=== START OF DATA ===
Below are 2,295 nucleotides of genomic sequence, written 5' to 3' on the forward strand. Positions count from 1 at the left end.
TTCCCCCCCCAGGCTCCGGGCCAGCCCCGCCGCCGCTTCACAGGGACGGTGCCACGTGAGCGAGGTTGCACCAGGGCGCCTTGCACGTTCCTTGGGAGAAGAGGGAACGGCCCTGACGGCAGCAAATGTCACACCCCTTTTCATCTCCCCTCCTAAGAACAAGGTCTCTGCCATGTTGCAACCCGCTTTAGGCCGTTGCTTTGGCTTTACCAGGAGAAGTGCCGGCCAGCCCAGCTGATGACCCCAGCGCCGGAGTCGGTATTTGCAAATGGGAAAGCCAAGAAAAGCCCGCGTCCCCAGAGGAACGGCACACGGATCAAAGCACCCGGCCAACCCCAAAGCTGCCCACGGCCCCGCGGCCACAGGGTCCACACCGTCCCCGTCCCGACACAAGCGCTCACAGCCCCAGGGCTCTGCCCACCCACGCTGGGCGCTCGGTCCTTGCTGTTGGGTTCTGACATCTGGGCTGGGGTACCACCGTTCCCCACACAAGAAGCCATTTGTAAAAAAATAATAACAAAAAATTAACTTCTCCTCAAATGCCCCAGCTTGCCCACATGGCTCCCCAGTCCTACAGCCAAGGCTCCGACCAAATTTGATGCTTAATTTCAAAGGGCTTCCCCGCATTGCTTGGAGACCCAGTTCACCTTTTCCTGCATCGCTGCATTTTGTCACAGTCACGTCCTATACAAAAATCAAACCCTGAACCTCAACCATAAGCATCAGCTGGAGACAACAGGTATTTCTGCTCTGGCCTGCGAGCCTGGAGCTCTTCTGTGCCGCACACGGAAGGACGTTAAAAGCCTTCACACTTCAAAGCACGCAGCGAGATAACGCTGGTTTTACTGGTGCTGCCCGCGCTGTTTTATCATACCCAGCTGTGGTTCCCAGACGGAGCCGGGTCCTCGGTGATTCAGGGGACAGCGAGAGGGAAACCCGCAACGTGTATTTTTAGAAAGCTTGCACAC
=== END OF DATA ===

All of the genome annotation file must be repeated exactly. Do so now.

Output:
Below are 2,295 nucleotides of genomic sequence, written 5' to 3' on the forward strand. Positions count from 1 at the left end.
TTCCCCCCCCAGGCTCCGGGCCAGCCCCGCCGCCGCTTCACAGGGACGGTGCCACGTGAGCGAGGTTGCACCAGGGCGCCTTGCACGTTCCTTGGGAGAAGAGGGAACGGCCCTGACGGCAGCAAATGTCACACCCCTTTTCATCTCCCCTCCTAAGAACAAGGTCTCTGCCATGTTGCAACCCGCTTTAGGCCGTTGCTTTGGCTTTACCAGGAGAAGTGCCGGCCAGCCCAGCTGATGACCCCAGCGCCGGAGTCGGTATTTGCAAATGGGAAAGCCAAGAAAAGCCCGCGTCCCCAGAGGAACGGCACACGGATCAAAGCACCCGGCCAACCCCAAAGCTGCCCACGGCCCCGCGGCCACAGGGTCCACACCGTCCCCGTCCCGACACAAGCGCTCACAGCCCCAGGGCTCTGCCCACCCACGCTGGGCGCTCGGTCCTTGCTGTTGGGTTCTGACATCTGGGCTGGGGTACCACCGTTCCCCACACAAGAAGCCATTTGTAAAAAAATAATAACAAAAAATTAACTTCTCCTCAAATGCCCCAGCTTGCCCACATGGCTCCCCAGTCCTACAGCCAAGGCTCCGACCAAATTTGATGCTTAATTTCAAAGGGCTTCCCCGCATTGCTTGGAGACCCAGTTCACCTTTTCCTGCATCGCTGCATTTTGTCACAGTCACGTCCTATACAAAAATCAAACCCTGAACCTCAACCATAAGCATCAGCTGGAGACAACAGGTATTTCTGCTCTGGCCTGCGAGCCTGGAGCTCTTCTGTGCCGCACACGGAAGGACGTTAAAAGCCTTCACACTTCAAAGCACGCAGCGAGATAACGCTGGTTTTACTGGTGCTGCCCGCGCTGTTTTATCATACCCAGCTGTGGTTCCCAGACGGAGCCGGGTCCTCGGTGATTCAGGGGACAGCGAGAGGGAAACCCGCAACGTGTATTTTTAGAAAGCTTGCACAC